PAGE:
X-ray imaging of the hip is most often unremarkable. Subtle radiographic signs include an accentuated pericapsular shadow, widening of the medial joint space, lateral displacement of the femoral epiphyses with surface flattening (Waldenström sign), prominent obturator shadow, diminution of soft tissue planes around the hip joint or slight demineralisation of the proximal femur. The main reason for radiographic examination is to exclude bony lesions such as occult fractures, slipped upper femoral epiphysis or bone tumours (such as osteoid osteoma). An anteroposterior and frog lateral (Lauenstein) view of the pelvis and both hips is advisable.
An ultrasound scan of the hip can easily demonstrate fluid inside the joint capsule (Fabella sign), although this is not always present in transient synovitis. However, it cannot reliably distinguish between septic arthritis and transient synovitis. If septic arthritis needs to be ruled out, needle aspiration of the fluid can be performed under ultrasound guidance. In transient synovitis, the joint fluid will be clear. In septic arthritis, there will be pus in the joint, which can be sent for bacterial culture and antibiotic sensitivity testing.
More advanced imaging techniques can be used if the clinical picture is unclear; the exact role of different imaging modalities remains uncertain. Some studies have demonstrated findings on magnetic resonance imaging (MRI scan) that can differentiate between septic arthritis and transient synovitis (for example, signal intensity of adjacent bone marrow). Skeletal scintigraphy can be entirely normal in transient synovitis, and scintigraphic findings do not distinguish transient synovitis from other joint conditions in children. CT scanning does not appear helpful.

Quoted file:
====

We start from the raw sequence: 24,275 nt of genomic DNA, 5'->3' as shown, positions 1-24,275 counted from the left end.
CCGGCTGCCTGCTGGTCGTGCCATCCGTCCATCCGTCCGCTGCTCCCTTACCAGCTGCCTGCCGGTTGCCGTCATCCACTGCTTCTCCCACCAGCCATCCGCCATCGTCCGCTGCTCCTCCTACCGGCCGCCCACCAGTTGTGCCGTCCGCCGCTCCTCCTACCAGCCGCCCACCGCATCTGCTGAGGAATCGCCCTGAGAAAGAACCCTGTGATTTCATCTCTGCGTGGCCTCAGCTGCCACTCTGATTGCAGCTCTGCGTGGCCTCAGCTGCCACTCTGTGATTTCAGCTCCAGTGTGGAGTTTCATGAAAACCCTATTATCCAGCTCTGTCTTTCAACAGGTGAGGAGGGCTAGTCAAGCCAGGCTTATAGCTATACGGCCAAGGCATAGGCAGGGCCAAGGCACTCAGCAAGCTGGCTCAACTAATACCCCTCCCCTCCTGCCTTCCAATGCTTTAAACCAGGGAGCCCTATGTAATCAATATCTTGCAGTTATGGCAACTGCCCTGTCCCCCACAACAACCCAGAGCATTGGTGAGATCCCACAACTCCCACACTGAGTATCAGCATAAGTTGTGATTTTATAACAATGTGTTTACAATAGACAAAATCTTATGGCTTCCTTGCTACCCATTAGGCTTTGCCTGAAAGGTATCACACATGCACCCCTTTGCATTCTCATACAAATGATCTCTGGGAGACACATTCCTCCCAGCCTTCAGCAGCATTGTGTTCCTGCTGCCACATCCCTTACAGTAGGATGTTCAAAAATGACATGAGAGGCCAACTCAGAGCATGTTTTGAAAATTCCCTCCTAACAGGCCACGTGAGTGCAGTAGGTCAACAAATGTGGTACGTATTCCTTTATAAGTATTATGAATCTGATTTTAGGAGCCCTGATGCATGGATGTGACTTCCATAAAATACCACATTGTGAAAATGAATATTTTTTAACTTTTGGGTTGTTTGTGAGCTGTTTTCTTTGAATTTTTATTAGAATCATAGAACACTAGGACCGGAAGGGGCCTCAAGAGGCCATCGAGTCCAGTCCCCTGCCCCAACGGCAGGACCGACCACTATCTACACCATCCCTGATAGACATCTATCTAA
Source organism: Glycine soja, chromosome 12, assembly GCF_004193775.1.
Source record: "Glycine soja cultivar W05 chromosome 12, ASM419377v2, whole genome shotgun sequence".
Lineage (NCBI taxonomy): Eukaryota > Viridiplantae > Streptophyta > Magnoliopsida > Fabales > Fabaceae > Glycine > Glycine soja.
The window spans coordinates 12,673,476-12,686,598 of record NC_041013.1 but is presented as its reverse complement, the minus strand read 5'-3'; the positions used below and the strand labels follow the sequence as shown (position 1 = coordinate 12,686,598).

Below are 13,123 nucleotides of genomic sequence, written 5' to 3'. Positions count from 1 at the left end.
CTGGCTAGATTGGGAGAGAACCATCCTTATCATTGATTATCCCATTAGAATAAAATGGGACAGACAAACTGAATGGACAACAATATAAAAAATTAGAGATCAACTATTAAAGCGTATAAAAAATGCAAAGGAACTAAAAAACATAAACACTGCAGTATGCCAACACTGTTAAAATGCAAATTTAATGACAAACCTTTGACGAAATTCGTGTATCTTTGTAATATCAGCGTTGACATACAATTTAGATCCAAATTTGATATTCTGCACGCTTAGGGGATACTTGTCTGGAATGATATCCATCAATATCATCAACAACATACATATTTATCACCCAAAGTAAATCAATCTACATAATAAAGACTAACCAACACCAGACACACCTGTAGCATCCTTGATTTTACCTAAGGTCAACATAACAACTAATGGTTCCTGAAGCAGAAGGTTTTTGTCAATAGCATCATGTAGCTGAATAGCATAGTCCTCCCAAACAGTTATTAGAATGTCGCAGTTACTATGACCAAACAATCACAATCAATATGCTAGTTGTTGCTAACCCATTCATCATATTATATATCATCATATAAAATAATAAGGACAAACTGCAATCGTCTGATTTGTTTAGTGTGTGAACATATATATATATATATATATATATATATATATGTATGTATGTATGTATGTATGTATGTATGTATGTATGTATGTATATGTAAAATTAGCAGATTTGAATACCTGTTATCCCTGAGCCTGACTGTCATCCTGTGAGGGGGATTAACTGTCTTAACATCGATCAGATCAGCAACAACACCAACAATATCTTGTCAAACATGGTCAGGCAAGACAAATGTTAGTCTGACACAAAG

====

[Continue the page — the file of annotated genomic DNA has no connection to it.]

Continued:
The term "irritable hip" refers to hip pain of sudden onset, joint stiffness, and limping, and is indicative of an underlying condition such as transient synovitis or infections (like septic arthritis or osteomyelitis). Often the term irritable hip is used as a synonym for transient synovitis.
Pain in or around the hip or limp in children can be due to a large number of conditions. Septic arthritis (a bacterial infection of the joint) is the most important differential diagnosis, because it can quickly cause irreversible damage to the hip joint. Fever, raised inflammatory markers on blood tests and severe symptoms (inability to bear weight, pronounced muscle guarding) all point to septic arthritis, but a high index of suspicion remains necessary even if these are not present. Osteomyelitis (infection of the bone tissue) can also cause pain and limp.
Bone fractures, such as a toddler's fracture (spiral fracture of the shin bone), can also cause pain and limp, but are uncommon around the hip joint. Soft tissue injuries can be evident when bruises are present. Muscle or ligament injuries can be contracted during heavy physical activity —however, it is important not to miss a slipped upper femoral epiphysis. Avascular necrosis of the femoral head (Legg-Calvé-Perthes disease) typically occurs in children aged 4–8, and is also more common in boys. There may be an effusion on ultrasound, similar to transient synovitis.
Neurological conditions can also present with a limp. If developmental dysplasia of the hip is missed early in life, it can come to attention later in this way. Pain in the groin can also be caused by diseases of the organs in the abdomen (such as a psoas abscess) or by testicular disease. Rarely, there is an underlying rheumatic condition (juvenile idiopathic arthritis, Lyme arthritis, gonococcal arthritis, ...) or bone tumour.
Treatment consists of rest, non-weightbearing and pain medication when needed. Nonsteroidal anti-inflammatory drug such as ibuprofen can shorten the disease course (from 4.5 to 2 days) and provide pain control with minimal side effects. If fever occurs or the symptoms persist, other diagnoses need to be considered.